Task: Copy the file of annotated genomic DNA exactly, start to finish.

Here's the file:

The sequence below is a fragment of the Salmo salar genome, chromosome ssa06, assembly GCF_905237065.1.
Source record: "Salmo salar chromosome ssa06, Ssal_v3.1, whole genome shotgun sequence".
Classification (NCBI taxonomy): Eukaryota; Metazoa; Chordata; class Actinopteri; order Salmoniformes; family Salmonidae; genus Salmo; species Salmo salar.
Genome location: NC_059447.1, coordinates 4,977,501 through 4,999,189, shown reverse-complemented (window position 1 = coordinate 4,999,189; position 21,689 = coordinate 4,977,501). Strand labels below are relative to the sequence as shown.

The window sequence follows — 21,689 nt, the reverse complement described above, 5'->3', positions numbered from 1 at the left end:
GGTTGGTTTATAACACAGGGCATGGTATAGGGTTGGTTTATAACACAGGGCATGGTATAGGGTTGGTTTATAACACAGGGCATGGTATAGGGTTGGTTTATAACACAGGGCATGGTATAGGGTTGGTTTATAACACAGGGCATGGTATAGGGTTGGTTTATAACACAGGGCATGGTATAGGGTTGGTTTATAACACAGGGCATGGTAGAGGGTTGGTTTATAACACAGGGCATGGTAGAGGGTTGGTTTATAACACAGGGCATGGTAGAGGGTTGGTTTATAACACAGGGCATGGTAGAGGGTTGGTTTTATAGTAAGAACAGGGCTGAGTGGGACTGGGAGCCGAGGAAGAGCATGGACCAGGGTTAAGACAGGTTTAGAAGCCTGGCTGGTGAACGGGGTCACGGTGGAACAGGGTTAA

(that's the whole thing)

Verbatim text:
The sequence below is a fragment of the Salmo salar genome, chromosome ssa06, assembly GCF_905237065.1.
Source record: "Salmo salar chromosome ssa06, Ssal_v3.1, whole genome shotgun sequence".
Classification (NCBI taxonomy): Eukaryota; Metazoa; Chordata; class Actinopteri; order Salmoniformes; family Salmonidae; genus Salmo; species Salmo salar.
Genome location: NC_059447.1, coordinates 4,977,501 through 4,999,189, shown reverse-complemented (window position 1 = coordinate 4,999,189; position 21,689 = coordinate 4,977,501). Strand labels below are relative to the sequence as shown.

The window sequence follows — 21,689 nt, the reverse complement described above, 5'->3', positions numbered from 1 at the left end:
GGTTGGTTTATAACACAGGGCATGGTATAGGGTTGGTTTATAACACAGGGCATGGTATAGGGTTGGTTTATAACACAGGGCATGGTATAGGGTTGGTTTATAACACAGGGCATGGTATAGGGTTGGTTTATAACACAGGGCATGGTATAGGGTTGGTTTATAACACAGGGCATGGTATAGGGTTGGTTTATAACACAGGGCATGGTAGAGGGTTGGTTTATAACACAGGGCATGGTAGAGGGTTGGTTTATAACACAGGGCATGGTAGAGGGTTGGTTTATAACACAGGGCATGGTAGAGGGTTGGTTTTATAGTAAGAACAGGGCTGAGTGGGACTGGGAGCCGAGGAAGAGCATGGACCAGGGTTAAGACAGGTTTAGAAGCCTGGCTGGTGAACGGGGTCACGGTGGAACAGGGTTAA